SSDLC. Secure Software Development Lifecycle. A framework that applies the principles and methods of IT security to the structured process of designing, building, quality-testing, maintaining, and upgrading software applications. In SSDLC, security requirements accompany functional requirements as the core guiding documents ,while risk analysis and security testing go hand-in-hand with traditional SDLC (Software Development Life Cycle) processes.
SSE. Server Side Encryption. The encryption of data as it arrives on the application server. Server-side encryption is used in cloud-based servicessuch as Amazon S3 and Microsoft Azure.
SSH. Secure Shell or Secure Socket Shell. A cryptographic protocol that enables two computers to securely communicate and exchange encrypted data over unsecured networks. Network administrations commonly use SSH to remotely manage systems and applications via remote logins and command-line executions.
SSI. Server Side Includes. A set of inserted directives or the mechanism that enables the inclusion of such directives into an HTML (HyperText Markup Language) document that instructs a web server to execute scripts such as displaying file information and processing dynamic content. In an SSI Injection attack, threat actors exploit the mechanism to inject and execute malicious codes remotely.
SSID. Service Set Identifier. A string of characters that identifies a wireless access point (WAP), typically serving as a name for a Wi-Fi network. Access points (AP) such as routers can broadcast their SSID to allow client devices to connect to a wireless network.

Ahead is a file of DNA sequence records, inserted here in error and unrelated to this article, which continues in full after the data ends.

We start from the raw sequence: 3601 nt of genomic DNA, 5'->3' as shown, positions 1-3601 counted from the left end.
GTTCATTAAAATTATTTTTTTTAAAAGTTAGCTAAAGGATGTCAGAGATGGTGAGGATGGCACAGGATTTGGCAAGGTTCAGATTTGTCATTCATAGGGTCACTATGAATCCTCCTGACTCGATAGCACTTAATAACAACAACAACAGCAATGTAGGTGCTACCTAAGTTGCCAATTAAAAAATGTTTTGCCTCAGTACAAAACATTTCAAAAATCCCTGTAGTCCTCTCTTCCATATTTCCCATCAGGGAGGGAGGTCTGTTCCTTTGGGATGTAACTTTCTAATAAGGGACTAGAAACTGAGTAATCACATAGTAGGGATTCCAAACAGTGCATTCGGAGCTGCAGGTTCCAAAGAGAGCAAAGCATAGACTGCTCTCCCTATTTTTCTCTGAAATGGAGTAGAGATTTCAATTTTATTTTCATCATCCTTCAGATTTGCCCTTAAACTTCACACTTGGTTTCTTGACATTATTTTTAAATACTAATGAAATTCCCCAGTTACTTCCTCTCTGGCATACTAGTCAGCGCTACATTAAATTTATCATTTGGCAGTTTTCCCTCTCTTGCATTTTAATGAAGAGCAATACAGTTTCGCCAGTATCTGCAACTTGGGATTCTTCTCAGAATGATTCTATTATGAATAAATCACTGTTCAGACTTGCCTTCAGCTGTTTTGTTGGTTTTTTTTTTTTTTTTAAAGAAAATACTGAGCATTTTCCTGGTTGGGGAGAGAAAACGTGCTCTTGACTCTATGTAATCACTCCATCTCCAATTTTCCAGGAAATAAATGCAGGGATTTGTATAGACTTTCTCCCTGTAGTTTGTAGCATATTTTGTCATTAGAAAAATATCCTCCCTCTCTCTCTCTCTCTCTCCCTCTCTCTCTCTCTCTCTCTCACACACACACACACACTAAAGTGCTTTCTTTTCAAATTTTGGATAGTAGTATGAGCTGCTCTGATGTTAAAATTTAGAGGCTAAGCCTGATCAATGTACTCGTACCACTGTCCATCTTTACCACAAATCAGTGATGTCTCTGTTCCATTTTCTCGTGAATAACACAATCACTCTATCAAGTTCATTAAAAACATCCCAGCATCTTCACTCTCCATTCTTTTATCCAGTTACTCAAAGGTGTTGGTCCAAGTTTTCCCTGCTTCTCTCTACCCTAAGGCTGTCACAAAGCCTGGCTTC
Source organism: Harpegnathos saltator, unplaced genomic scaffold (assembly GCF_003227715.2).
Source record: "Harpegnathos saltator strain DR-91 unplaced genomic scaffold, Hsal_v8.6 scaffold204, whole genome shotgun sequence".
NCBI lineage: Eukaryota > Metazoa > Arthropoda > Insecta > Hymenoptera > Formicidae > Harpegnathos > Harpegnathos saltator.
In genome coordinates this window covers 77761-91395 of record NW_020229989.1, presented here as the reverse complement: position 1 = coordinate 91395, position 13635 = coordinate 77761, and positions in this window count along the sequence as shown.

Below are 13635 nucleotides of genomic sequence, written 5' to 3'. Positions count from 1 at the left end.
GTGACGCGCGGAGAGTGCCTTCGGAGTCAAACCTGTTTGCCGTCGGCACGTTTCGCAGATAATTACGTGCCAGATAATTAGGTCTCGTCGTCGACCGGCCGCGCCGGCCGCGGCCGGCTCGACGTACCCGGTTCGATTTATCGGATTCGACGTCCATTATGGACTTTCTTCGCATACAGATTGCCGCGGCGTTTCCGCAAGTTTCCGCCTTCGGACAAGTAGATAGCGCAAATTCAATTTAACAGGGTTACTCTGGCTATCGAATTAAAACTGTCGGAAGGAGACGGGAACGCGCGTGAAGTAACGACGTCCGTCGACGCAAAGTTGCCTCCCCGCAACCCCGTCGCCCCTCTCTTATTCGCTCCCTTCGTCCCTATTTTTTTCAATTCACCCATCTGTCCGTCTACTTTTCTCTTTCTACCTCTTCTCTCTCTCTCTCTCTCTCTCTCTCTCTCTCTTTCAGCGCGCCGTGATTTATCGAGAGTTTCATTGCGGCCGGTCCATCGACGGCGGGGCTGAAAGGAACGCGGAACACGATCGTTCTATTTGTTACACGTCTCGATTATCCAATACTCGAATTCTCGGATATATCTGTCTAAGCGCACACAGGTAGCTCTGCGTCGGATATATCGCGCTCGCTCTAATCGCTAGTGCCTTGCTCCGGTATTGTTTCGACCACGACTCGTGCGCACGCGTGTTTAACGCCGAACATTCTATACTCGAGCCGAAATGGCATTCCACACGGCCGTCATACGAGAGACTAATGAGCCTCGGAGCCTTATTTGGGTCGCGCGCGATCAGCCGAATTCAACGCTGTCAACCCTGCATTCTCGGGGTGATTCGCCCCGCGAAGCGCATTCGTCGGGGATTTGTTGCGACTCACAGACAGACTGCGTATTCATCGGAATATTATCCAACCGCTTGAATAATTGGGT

SSL. Secure Sockets Layer. An encryption-based technology and internet protocol for establishing secure data exchange between web browsers and servers. When a website is authenticated by the protocol, it receives an SSL certificate and its web address scheme changes from http to https. SSL is the predecessor of the more robust TLS (Transport Layer Security) protocol.
SSN. Social Security Number. A unique number issued to citizens and legal residents of the United States serving as the primary national identification number for taxation and other purposes. Many other countries such as Canada, Japan, and Australia have their own version of SSN. Cyber criminals often steal SSN details to conduct identity fraud, financial theft, and other scams.
SSO. Single Sign-On. An authentication method, session, and service that enables a user to access multiple accounts, services, and applications with just a single set of login credentials.
SSP. Security Support Provider. A dynamic link library (DLL) that performs security-related tasks and serves as an authetication mechanism in a Windows environment. Threat actors have been known to steal access credentials by injecting malicious SSPs that execute during boot-ups.